Linda Blackford

Bevin needs to end secrecy over trips in state plane. He’s accountable to Kentuckians.

“Transparency” has become a buzzword of corporate titans, university presidents and politicians of every stripe, but like many such broad descriptors, it has become a shibboleth for something that means the opposite.

It’s the wink and nod code to say, “we’ll tell you when we want to but not if we don’t.” The University of Kentucky denied its student newspaper information about a sexual harassment case to the Kentucky Court of Appeals before losing. Attorney General Andy Beshear, who’s running for governor, refused to divulge his clients at the law firm he worked at before running.

And today the star of the “transparency” charade is none other than Gov. Matt Bevin, who took 67 out-of-state trips in 2016 and 2017 on state aircraft, according to reporter Daniel Desrochers. They cost about $377,000 and about half were reimbursed by Bevin, the state Republican party, the Republican Governor’s Association or by Bevin’s campaign. The others were paid by Kentucky taxpayers, but when Desrochers asked for information about where Bevin was headed, his office declined to answer, using the catchall phrase “security.” How could security be an issue when the trip has already taken place?

Bevin has often been compared to President Donald Trump and uses state planes to make sure he’s seen often in Trump’s company. I think Bevin is smarter and more disciplined than our Twitterer-in-Chief, but Bevin has used the Trump template when it comes to information and the media. He became the first governor in history to flatly refuse to release his tax returns. His office staff responds to media requests only if they want to, and he will publicly and childishly call out reporters who have the temerity to question his motives or actions.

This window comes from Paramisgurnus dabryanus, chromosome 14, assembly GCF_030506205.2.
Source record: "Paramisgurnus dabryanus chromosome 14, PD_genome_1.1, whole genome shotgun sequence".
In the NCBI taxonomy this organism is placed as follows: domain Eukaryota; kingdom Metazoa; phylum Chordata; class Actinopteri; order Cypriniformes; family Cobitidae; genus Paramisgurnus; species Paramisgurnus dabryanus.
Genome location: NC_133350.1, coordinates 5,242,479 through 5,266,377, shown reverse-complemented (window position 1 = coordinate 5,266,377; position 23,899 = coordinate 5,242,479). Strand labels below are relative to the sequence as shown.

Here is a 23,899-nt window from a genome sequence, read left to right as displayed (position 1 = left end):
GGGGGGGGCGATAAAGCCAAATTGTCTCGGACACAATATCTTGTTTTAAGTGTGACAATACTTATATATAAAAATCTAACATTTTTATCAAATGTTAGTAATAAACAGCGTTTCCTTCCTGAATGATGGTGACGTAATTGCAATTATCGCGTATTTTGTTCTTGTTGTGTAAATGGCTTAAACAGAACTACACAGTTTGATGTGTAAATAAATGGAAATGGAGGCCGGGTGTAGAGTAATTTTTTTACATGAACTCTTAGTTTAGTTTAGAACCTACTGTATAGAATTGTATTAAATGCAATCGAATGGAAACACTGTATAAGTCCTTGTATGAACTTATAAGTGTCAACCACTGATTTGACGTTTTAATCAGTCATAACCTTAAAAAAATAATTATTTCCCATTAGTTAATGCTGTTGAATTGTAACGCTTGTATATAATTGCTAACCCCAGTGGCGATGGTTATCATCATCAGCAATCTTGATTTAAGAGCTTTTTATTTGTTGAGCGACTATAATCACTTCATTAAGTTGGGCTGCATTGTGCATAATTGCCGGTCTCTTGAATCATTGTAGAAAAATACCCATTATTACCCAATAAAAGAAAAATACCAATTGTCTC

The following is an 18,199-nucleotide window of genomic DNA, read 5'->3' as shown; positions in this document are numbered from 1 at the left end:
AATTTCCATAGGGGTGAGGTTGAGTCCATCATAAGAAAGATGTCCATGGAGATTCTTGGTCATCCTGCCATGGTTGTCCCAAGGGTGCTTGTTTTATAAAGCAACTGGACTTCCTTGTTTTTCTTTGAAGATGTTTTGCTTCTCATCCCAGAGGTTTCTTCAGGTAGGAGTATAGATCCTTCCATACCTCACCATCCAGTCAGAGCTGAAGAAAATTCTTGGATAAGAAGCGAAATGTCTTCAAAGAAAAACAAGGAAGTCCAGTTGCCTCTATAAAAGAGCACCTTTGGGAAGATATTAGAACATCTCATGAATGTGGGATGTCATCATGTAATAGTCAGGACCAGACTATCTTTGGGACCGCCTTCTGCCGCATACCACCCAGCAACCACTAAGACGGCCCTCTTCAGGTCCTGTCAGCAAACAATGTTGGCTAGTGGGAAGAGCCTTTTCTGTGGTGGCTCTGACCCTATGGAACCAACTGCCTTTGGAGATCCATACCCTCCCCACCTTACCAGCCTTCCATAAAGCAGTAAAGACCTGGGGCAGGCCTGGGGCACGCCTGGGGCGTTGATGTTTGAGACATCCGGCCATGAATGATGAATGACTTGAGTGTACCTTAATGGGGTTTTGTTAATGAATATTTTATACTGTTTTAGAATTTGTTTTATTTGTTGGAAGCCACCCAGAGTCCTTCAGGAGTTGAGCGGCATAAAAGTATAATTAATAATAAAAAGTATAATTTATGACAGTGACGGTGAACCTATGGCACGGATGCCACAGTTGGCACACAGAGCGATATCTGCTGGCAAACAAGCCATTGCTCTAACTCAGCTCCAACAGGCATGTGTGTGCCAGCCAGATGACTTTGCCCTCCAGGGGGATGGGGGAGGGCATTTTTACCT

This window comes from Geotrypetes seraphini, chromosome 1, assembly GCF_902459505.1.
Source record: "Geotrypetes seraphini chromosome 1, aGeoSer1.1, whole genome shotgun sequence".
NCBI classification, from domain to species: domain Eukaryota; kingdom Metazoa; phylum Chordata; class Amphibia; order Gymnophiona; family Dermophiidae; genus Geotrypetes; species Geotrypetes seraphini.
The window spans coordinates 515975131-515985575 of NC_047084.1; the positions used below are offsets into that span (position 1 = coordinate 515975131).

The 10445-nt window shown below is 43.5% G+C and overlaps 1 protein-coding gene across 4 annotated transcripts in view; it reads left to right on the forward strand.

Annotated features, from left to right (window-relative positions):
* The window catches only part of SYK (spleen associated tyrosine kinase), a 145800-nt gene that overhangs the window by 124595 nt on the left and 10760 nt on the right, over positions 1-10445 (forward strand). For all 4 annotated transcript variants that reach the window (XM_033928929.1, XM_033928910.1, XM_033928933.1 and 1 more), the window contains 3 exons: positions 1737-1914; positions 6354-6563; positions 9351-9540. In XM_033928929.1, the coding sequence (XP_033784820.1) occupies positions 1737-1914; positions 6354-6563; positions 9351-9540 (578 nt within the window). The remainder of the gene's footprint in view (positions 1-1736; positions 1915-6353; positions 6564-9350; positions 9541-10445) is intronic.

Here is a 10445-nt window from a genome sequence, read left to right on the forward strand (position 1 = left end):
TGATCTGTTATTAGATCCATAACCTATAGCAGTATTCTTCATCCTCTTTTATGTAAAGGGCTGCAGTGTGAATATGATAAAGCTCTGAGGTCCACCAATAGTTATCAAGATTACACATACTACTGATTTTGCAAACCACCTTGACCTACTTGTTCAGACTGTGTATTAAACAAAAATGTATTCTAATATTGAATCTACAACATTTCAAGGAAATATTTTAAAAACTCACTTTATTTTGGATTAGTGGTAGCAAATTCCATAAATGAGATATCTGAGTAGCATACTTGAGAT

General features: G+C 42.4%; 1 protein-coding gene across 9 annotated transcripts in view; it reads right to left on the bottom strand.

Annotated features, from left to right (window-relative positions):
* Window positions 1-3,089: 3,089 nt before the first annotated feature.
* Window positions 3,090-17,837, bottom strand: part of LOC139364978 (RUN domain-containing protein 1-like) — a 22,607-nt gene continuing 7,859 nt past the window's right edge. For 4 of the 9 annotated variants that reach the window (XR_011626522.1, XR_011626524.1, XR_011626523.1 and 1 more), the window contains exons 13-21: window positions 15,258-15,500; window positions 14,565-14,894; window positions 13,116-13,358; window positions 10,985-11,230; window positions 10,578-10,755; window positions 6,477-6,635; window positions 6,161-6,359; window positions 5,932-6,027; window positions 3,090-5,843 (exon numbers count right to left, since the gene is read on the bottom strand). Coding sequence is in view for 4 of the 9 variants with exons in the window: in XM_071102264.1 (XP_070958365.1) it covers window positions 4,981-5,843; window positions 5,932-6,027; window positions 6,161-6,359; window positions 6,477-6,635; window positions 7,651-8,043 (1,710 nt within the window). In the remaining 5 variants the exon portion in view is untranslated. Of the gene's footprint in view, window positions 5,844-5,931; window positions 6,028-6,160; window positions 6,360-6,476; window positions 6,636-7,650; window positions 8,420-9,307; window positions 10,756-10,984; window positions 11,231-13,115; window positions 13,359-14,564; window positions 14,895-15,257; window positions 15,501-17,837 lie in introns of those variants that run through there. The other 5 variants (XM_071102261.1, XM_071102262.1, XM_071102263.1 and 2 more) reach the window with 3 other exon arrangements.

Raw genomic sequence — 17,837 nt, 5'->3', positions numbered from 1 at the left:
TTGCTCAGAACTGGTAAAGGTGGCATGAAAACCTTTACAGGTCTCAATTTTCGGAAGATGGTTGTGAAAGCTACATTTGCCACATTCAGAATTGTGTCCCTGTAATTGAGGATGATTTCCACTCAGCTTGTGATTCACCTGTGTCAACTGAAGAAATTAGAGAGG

Two things are clear from Desrochers’ story: Bevin’s air travel combines a lot of personal and official business, and a lot of that official business is probably aimed at increasing his national stature in important political areas like Iowa, Washington, D.C. and Colorado.

His most expensive trip cost $18,000, with stops in Chicago and Billings, Mont. before heading to Seattle. He may have done so to make a pitch to Amazon to locate its second headquarters in Louisville, but we don’t know.

Unlike governors in other states, Bevin doesn’t release a weekly schedule, so the only clue of where he might be going or what he might be doing comes from the occasional press release or one of his Facebook videos. Bevin hates the press, and once quoted disgraced vice-president Spiro Agnew to defend disgraced EPA chief Scott Pruitt, calling the media those “nattering nabobs of negativism.”

But the press is here to remind Bevin about one of this country’s greatest strengths: government by and for the people. Bevin is accountable to the people of Kentucky, who deserve to know what he is doing on their behalf. It’s probably easy to forget that fact when you’re flying around the country in a private plane, but it doesn’t make it less true.

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